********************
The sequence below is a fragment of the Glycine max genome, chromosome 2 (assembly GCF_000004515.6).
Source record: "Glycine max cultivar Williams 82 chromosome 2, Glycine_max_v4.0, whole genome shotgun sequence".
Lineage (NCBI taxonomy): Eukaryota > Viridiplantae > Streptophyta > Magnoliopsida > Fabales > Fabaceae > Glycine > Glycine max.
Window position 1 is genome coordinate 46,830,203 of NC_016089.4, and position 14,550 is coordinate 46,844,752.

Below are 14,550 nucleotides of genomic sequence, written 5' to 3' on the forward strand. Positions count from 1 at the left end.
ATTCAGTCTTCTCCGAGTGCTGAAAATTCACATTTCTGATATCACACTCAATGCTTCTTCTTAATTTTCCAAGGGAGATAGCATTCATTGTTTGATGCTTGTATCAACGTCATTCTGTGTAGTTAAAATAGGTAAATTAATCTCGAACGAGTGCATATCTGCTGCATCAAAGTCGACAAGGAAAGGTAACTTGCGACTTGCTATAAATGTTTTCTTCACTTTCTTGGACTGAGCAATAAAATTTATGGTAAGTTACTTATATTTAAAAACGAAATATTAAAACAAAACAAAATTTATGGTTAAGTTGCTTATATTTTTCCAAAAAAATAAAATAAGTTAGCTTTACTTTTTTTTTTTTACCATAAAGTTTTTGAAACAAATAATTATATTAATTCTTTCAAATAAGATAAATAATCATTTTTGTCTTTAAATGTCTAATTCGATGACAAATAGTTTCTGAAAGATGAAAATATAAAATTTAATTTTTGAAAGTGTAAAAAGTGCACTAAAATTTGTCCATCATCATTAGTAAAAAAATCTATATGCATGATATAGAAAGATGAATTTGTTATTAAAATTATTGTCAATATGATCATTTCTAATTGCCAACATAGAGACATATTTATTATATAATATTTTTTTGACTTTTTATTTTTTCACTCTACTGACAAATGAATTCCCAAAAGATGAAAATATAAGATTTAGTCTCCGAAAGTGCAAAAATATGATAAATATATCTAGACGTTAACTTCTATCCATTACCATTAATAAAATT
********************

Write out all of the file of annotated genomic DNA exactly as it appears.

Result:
The sequence below is a fragment of the Glycine max genome, chromosome 2 (assembly GCF_000004515.6).
Source record: "Glycine max cultivar Williams 82 chromosome 2, Glycine_max_v4.0, whole genome shotgun sequence".
Lineage (NCBI taxonomy): Eukaryota > Viridiplantae > Streptophyta > Magnoliopsida > Fabales > Fabaceae > Glycine > Glycine max.
Window position 1 is genome coordinate 46,830,203 of NC_016089.4, and position 14,550 is coordinate 46,844,752.

Below are 14,550 nucleotides of genomic sequence, written 5' to 3' on the forward strand. Positions count from 1 at the left end.
ATTCAGTCTTCTCCGAGTGCTGAAAATTCACATTTCTGATATCACACTCAATGCTTCTTCTTAATTTTCCAAGGGAGATAGCATTCATTGTTTGATGCTTGTATCAACGTCATTCTGTGTAGTTAAAATAGGTAAATTAATCTCGAACGAGTGCATATCTGCTGCATCAAAGTCGACAAGGAAAGGTAACTTGCGACTTGCTATAAATGTTTTCTTCACTTTCTTGGACTGAGCAATAAAATTTATGGTAAGTTACTTATATTTAAAAACGAAATATTAAAACAAAACAAAATTTATGGTTAAGTTGCTTATATTTTTCCAAAAAAATAAAATAAGTTAGCTTTACTTTTTTTTTTTTACCATAAAGTTTTTGAAACAAATAATTATATTAATTCTTTCAAATAAGATAAATAATCATTTTTGTCTTTAAATGTCTAATTCGATGACAAATAGTTTCTGAAAGATGAAAATATAAAATTTAATTTTTGAAAGTGTAAAAAGTGCACTAAAATTTGTCCATCATCATTAGTAAAAAAATCTATATGCATGATATAGAAAGATGAATTTGTTATTAAAATTATTGTCAATATGATCATTTCTAATTGCCAACATAGAGACATATTTATTATATAATATTTTTTTGACTTTTTATTTTTTCACTCTACTGACAAATGAATTCCCAAAAGATGAAAATATAAGATTTAGTCTCCGAAAGTGCAAAAATATGATAAATATATCTAGACGTTAACTTCTATCCATTACCATTAATAAAATT